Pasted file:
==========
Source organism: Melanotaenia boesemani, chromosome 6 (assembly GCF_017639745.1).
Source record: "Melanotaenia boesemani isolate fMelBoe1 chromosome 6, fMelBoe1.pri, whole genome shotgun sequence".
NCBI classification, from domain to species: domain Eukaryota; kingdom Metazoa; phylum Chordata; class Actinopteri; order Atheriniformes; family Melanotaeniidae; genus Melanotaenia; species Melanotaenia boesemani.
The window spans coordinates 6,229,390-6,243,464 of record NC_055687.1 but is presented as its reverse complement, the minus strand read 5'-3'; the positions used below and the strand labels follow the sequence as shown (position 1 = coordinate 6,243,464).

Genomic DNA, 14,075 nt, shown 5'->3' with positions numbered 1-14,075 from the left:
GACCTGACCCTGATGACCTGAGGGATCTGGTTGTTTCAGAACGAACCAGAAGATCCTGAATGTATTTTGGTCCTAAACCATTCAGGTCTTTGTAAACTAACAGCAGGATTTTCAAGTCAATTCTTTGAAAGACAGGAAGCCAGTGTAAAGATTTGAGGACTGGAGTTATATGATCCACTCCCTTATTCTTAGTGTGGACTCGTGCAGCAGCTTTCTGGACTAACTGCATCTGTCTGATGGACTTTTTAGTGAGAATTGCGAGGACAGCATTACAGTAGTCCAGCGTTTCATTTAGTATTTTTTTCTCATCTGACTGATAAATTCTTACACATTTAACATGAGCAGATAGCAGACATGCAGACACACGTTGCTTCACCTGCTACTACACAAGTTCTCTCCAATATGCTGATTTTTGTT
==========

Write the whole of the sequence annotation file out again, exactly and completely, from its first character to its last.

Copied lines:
Source organism: Melanotaenia boesemani, chromosome 6 (assembly GCF_017639745.1).
Source record: "Melanotaenia boesemani isolate fMelBoe1 chromosome 6, fMelBoe1.pri, whole genome shotgun sequence".
NCBI classification, from domain to species: domain Eukaryota; kingdom Metazoa; phylum Chordata; class Actinopteri; order Atheriniformes; family Melanotaeniidae; genus Melanotaenia; species Melanotaenia boesemani.
The window spans coordinates 6,229,390-6,243,464 of record NC_055687.1 but is presented as its reverse complement, the minus strand read 5'-3'; the positions used below and the strand labels follow the sequence as shown (position 1 = coordinate 6,243,464).

Genomic DNA, 14,075 nt, shown 5'->3' with positions numbered 1-14,075 from the left:
GACCTGACCCTGATGACCTGAGGGATCTGGTTGTTTCAGAACGAACCAGAAGATCCTGAATGTATTTTGGTCCTAAACCATTCAGGTCTTTGTAAACTAACAGCAGGATTTTCAAGTCAATTCTTTGAAAGACAGGAAGCCAGTGTAAAGATTTGAGGACTGGAGTTATATGATCCACTCCCTTATTCTTAGTGTGGACTCGTGCAGCAGCTTTCTGGACTAACTGCATCTGTCTGATGGACTTTTTAGTGAGAATTGCGAGGACAGCATTACAGTAGTCCAGCGTTTCATTTAGTATTTTTTTCTCATCTGACTGATAAATTCTTACACATTTAACATGAGCAGATAGCAGACATGCAGACACACGTTGCTTCACCTGCTACTACACAAGTTCTCTCCAATATGCTGATTTTTGTT